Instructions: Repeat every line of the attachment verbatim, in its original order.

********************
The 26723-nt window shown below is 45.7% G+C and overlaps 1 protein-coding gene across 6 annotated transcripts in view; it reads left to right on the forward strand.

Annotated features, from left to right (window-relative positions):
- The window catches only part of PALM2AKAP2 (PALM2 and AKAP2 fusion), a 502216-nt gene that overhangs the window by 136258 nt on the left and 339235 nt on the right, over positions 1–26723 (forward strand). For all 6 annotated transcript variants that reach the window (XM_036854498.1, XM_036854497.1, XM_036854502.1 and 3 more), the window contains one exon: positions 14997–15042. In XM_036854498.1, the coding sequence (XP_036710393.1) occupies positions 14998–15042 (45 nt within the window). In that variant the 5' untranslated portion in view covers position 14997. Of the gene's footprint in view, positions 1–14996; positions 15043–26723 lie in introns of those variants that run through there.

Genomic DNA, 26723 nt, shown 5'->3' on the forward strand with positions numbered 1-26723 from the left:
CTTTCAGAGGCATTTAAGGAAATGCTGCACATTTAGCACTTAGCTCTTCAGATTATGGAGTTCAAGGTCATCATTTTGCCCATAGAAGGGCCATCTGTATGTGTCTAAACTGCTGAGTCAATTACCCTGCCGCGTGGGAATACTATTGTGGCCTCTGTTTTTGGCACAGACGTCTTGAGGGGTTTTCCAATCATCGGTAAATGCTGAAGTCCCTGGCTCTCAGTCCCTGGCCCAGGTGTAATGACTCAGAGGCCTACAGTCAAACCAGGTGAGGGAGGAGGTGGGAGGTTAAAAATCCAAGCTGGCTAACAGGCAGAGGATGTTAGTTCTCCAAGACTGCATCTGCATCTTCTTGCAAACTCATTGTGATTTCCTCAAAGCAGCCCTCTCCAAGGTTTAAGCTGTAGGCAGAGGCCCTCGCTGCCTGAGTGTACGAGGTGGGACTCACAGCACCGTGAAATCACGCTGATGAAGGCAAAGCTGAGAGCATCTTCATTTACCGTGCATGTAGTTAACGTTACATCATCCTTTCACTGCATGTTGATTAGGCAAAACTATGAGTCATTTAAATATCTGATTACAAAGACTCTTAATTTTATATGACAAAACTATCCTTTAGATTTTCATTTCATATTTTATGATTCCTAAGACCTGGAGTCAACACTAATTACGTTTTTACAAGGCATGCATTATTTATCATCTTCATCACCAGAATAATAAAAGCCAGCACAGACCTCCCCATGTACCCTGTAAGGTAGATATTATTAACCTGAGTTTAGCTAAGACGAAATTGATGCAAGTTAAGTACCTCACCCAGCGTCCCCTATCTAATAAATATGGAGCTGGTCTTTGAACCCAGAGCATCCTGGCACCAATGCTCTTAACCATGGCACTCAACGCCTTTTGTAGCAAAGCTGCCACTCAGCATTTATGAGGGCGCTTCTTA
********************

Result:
The 26723-nt window shown below is 45.7% G+C and overlaps 1 protein-coding gene across 6 annotated transcripts in view; it reads left to right on the forward strand.

Annotated features, from left to right (window-relative positions):
- The window catches only part of PALM2AKAP2 (PALM2 and AKAP2 fusion), a 502216-nt gene that overhangs the window by 136258 nt on the left and 339235 nt on the right, over positions 1–26723 (forward strand). For all 6 annotated transcript variants that reach the window (XM_036854498.1, XM_036854497.1, XM_036854502.1 and 3 more), the window contains one exon: positions 14997–15042. In XM_036854498.1, the coding sequence (XP_036710393.1) occupies positions 14998–15042 (45 nt within the window). In that variant the 5' untranslated portion in view covers position 14997. Of the gene's footprint in view, positions 1–14996; positions 15043–26723 lie in introns of those variants that run through there.

Genomic DNA, 26723 nt, shown 5'->3' on the forward strand with positions numbered 1-26723 from the left:
CTTTCAGAGGCATTTAAGGAAATGCTGCACATTTAGCACTTAGCTCTTCAGATTATGGAGTTCAAGGTCATCATTTTGCCCATAGAAGGGCCATCTGTATGTGTCTAAACTGCTGAGTCAATTACCCTGCCGCGTGGGAATACTATTGTGGCCTCTGTTTTTGGCACAGACGTCTTGAGGGGTTTTCCAATCATCGGTAAATGCTGAAGTCCCTGGCTCTCAGTCCCTGGCCCAGGTGTAATGACTCAGAGGCCTACAGTCAAACCAGGTGAGGGAGGAGGTGGGAGGTTAAAAATCCAAGCTGGCTAACAGGCAGAGGATGTTAGTTCTCCAAGACTGCATCTGCATCTTCTTGCAAACTCATTGTGATTTCCTCAAAGCAGCCCTCTCCAAGGTTTAAGCTGTAGGCAGAGGCCCTCGCTGCCTGAGTGTACGAGGTGGGACTCACAGCACCGTGAAATCACGCTGATGAAGGCAAAGCTGAGAGCATCTTCATTTACCGTGCATGTAGTTAACGTTACATCATCCTTTCACTGCATGTTGATTAGGCAAAACTATGAGTCATTTAAATATCTGATTACAAAGACTCTTAATTTTATATGACAAAACTATCCTTTAGATTTTCATTTCATATTTTATGATTCCTAAGACCTGGAGTCAACACTAATTACGTTTTTACAAGGCATGCATTATTTATCATCTTCATCACCAGAATAATAAAAGCCAGCACAGACCTCCCCATGTACCCTGTAAGGTAGATATTATTAACCTGAGTTTAGCTAAGACGAAATTGATGCAAGTTAAGTACCTCACCCAGCGTCCCCTATCTAATAAATATGGAGCTGGTCTTTGAACCCAGAGCATCCTGGCACCAATGCTCTTAACCATGGCACTCAACGCCTTTTGTAGCAAAGCTGCCACTCAGCATTTATGAGGGCGCTTCTTA